This collection of writings and speeches by Texas’s most renowned architect positions him among the leading midcentury modernist architects, including William Wurster, Louis Kahn, and I. M. Pei, who were his collaborators and intellectual peers.
Acclaimed for his designs of the Trinity University campus, the Little Chapel in the Woods, the Texas Instruments Semiconductor Components Division Building, and numerous private houses, O’Neil Ford (1905–1982) was an important twentieth-century architect and a pioneer of modernism in Texas. Collaborating with artists, landscape architects, and engineers, Ford created diverse and enduringly rich works that embodied and informed international developments in modern architecture. His buildings, lectures, and teaching influenced a generation of Texas architects.
O’Neil Ford on Architecture brings together Ford’s major professional writings and speeches for the first time. Revealing the intellectual and theoretical underpinnings of his distinctive modernism, they illuminate his fascination with architectural history, his pioneering uses of new technologies and construction systems, his deep concerns for the landscape and environment, and his passionate commitments to education and civil rights. An interlocutor with titans of the twentieth century, including Louis Kahn and J. Robert Oppenheimer, Ford understood architecture as inseparable from the social, political, and scientific developments of his day. An introductory essay by Kathryn E. O’Rourke provides a critical assessment of Ford’s essays and lectures and repositions him in the history of US architectural modernism. As some of his most important buildings turn sixty, O’Neil Ford on Architecture demonstrates that this Texas modernist deserves to be ranked among the leading midcentury American architects.
- Introduction: The Language of O’Neil Ford, by Kathryn E. O’Rourke
- Part I. The Making of a Modern Architect
- 1927. Architecture of Early Texas (with David R. Williams), Part 1
- 1927. Architecture of Early Texas (with David R. Williams), Part 2
- 1928. Architecture of Early Texas (with David R. Williams), Part 3
- 1932. Organic Building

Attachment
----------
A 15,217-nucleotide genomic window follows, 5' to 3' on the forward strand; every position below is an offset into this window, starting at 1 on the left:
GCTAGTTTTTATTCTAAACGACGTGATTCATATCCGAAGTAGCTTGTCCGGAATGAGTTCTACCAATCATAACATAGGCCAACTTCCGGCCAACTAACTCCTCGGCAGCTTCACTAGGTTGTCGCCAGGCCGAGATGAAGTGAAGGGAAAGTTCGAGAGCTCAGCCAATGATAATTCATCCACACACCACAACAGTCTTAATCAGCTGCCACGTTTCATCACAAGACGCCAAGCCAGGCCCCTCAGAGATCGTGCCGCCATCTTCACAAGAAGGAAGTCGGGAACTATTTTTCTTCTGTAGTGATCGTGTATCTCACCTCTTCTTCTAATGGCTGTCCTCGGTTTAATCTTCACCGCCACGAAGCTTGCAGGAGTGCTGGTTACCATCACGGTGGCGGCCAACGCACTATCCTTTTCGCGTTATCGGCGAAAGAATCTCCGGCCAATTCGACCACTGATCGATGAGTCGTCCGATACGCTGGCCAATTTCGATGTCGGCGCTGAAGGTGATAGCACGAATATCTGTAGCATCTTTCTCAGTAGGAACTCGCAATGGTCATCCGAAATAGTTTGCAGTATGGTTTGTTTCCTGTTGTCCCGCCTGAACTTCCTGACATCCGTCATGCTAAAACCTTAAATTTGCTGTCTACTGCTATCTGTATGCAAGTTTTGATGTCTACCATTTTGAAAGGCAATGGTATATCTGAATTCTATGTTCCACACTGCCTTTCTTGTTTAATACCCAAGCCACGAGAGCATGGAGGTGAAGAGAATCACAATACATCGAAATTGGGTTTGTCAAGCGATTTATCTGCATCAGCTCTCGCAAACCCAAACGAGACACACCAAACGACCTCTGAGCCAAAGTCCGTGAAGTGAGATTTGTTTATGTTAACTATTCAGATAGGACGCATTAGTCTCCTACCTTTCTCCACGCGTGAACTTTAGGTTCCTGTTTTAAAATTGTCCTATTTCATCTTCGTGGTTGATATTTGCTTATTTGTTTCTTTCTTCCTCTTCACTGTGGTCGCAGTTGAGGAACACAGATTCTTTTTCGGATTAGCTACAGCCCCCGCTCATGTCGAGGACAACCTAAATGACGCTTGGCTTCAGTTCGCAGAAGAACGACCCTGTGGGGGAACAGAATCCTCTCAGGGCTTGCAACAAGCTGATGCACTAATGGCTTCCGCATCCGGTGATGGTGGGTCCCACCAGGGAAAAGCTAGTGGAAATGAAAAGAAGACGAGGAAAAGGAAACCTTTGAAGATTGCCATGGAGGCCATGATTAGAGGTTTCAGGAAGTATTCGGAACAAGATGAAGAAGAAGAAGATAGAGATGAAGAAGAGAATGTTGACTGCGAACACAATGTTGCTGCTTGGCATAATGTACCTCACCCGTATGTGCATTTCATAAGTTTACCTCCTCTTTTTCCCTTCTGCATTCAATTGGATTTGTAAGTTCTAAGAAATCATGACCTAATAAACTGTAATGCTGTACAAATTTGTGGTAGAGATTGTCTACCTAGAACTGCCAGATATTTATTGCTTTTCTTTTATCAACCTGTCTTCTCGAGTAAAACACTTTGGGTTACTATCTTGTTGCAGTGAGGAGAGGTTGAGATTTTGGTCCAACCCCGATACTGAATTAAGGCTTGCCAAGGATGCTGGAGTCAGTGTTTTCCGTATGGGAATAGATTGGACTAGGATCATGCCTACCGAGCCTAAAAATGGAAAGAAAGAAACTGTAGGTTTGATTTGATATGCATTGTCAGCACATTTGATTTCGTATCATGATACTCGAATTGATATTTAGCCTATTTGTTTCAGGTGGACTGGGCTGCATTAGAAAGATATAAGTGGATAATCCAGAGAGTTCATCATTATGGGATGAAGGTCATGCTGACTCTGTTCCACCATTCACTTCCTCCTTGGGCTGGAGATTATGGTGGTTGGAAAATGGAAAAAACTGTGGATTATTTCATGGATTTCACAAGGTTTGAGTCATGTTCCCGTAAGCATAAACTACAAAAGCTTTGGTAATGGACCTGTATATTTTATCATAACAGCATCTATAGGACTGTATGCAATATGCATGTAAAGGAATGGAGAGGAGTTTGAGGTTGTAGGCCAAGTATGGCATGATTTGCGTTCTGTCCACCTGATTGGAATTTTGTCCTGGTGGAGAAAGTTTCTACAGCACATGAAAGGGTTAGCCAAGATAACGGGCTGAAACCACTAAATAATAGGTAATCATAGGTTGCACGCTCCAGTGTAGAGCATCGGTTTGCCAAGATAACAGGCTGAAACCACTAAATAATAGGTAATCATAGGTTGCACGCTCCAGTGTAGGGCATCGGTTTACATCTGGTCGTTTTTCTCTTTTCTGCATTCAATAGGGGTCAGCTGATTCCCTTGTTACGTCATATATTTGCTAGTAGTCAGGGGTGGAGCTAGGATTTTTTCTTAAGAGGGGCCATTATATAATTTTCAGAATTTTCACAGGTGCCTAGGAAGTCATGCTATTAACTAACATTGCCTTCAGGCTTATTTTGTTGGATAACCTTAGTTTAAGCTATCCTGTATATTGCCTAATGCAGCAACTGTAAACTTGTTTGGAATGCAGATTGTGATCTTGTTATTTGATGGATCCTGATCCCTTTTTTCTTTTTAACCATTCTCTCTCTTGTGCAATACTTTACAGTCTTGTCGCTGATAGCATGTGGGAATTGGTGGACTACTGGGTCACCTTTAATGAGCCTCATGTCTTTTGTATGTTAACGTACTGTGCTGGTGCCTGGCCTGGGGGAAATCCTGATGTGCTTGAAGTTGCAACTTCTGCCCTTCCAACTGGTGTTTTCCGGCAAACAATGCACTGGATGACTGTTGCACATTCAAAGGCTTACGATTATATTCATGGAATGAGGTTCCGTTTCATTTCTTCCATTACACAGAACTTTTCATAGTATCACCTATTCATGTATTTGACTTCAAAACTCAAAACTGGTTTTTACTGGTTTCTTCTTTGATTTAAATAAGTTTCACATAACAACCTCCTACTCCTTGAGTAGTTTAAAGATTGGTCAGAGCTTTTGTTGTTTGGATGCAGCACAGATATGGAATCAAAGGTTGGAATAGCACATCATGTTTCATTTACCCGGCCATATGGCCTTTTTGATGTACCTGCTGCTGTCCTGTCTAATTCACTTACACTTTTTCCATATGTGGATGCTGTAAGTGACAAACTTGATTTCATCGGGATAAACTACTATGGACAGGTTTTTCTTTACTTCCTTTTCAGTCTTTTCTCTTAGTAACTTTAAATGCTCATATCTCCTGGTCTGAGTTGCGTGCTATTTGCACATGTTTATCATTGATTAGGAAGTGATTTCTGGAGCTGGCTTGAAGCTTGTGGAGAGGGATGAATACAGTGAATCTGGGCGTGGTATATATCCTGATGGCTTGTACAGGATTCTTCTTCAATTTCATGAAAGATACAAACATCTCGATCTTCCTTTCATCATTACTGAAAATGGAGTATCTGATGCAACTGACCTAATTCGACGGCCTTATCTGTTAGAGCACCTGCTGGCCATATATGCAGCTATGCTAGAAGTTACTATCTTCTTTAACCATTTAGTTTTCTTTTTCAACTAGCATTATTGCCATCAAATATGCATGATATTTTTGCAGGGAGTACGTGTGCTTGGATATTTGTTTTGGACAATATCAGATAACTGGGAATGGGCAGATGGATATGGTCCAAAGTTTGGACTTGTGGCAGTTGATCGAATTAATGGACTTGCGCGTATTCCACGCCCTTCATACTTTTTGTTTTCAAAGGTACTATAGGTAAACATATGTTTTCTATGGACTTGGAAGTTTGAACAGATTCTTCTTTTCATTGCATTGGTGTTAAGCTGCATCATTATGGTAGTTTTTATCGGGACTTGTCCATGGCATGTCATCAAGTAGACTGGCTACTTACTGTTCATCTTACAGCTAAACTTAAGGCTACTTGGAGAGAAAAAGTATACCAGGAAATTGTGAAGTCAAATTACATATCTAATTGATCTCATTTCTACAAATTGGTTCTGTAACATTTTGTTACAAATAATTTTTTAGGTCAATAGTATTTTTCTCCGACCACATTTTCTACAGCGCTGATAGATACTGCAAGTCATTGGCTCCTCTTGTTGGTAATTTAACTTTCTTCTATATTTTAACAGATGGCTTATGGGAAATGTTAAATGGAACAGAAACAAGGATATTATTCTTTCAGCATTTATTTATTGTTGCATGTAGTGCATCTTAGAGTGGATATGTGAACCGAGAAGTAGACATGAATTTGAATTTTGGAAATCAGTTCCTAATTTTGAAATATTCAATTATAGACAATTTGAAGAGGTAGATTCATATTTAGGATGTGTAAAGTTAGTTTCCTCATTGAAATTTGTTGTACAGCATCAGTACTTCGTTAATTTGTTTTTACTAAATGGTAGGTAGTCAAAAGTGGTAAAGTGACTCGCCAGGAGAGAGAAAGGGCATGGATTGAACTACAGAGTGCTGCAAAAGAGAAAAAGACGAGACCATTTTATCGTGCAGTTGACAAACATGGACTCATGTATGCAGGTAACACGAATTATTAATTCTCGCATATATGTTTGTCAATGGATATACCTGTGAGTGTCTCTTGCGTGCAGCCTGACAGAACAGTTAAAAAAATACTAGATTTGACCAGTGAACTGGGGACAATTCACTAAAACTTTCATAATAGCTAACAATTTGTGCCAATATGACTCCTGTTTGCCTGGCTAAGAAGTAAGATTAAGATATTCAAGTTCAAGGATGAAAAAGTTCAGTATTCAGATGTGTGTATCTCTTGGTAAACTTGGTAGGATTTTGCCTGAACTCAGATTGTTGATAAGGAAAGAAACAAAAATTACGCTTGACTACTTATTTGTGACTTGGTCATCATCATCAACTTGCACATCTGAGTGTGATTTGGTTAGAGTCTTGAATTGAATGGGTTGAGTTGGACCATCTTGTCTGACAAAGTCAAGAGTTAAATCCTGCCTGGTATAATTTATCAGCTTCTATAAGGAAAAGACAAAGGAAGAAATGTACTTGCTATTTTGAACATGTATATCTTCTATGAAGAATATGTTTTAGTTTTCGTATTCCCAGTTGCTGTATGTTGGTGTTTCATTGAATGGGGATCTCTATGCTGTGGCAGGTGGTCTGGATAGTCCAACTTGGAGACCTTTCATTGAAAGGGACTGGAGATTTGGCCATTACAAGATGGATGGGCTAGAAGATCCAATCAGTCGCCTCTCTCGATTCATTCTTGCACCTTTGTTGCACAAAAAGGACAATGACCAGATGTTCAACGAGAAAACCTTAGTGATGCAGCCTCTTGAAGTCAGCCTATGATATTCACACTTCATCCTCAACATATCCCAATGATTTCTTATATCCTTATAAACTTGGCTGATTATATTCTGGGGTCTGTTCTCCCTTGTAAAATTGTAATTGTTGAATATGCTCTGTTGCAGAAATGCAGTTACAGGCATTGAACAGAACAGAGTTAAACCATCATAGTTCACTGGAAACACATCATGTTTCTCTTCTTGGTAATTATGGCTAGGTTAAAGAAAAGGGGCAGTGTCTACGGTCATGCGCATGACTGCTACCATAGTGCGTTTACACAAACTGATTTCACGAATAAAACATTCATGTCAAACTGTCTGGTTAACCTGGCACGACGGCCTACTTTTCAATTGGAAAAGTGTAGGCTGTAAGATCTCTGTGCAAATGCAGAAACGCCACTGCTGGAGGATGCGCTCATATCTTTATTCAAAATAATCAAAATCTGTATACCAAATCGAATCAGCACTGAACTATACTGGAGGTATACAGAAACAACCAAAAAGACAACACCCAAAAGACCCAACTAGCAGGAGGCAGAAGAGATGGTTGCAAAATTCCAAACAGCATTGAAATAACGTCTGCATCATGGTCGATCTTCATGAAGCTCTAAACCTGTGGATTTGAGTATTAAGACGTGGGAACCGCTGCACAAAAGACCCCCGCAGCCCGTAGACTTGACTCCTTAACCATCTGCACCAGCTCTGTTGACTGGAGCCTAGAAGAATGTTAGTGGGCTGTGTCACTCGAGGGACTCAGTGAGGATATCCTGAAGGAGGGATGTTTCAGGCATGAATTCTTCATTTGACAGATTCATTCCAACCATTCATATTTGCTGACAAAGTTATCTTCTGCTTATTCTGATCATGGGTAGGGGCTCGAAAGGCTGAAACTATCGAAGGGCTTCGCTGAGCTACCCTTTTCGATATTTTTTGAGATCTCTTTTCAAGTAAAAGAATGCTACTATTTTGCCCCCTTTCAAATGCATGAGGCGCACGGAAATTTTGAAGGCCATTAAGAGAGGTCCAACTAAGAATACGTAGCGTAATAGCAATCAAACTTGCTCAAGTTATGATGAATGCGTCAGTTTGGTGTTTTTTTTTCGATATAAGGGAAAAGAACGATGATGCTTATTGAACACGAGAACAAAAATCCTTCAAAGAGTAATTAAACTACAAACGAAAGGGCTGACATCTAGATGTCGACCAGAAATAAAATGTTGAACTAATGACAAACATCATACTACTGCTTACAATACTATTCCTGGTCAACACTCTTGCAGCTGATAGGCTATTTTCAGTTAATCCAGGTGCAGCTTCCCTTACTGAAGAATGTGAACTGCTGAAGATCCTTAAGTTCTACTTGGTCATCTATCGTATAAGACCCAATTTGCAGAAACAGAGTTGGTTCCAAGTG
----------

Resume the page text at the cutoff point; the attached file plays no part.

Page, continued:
- Part II. Growth and Synthesis
- 1940. Review of Williamsburg—Today and Yesterday
- 1951. O’Neil Ford Lectures on Slab Lifting
- 1953. Statement on Behalf of the San Antonio Conservation Society
- 1955. Imagineering
- 1959. History and Development of La Villita Assembly Hall
- 1960. Response to J. Robert Oppenheimer, American Institute of Architects Annual Convention
- Part III. In and Against the World
- 1964. Texas Idyll
- 1964. The Condition of Architecture
- 1965. History and Development of the Spanish Missions in San Antonio
- 1966. Mr. O’Neil Ford’s Speech at the Sculpture and Environment Symposium
- 1967. The End of a Beginning
- 1968. Culture—Who Needs It?
- 1968. Physical Planning versus or for the Individual
- Part IV. Looking Back, Looking Forward
- 1978. Foreword to Lynn Ford: Texas Architect and Craftsman
- 1981. Lessons in Looking
- 1981. Eulogy for Tom Stell
- 1982. Foreword to David R. Williams, Pioneer Architect
- Image Credits
"The architectural career of O’Neil Ford spanned the roaring twenties to the turbulent sixties. Ford drew inspiration from the early Texas vernacular but went on to embrace innovative modern technology and planning. Through it all he evinced a deep love of ordinary people, ancient cities, and unspoiled natural landscapes. Kathryn E. O’Rourke has provided a substantial and insightful introduction to Ford and his work and gathers together Ford’s lectures and published writings, restoring his distinctive voice and his distinctive view of how traditional values still apply in the modern world."
Kenneth Hafertepe, Baylor University, author of The Material Culture of German Texans
“This much-needed and timely collection of the work of Texas architect O'Neil Ford will help broaden the canon and deepen our understanding of modernism. Thoughtfully edited and introduced by Kathryn E. O'Rourke, it presents the thinking of an influential and prolific practitioner who has long deserved to be better known.”
Kathryn E. Holliday, University of Texas at Arlington, editor of The Open-Ended City: David Dillon on Texas Architecture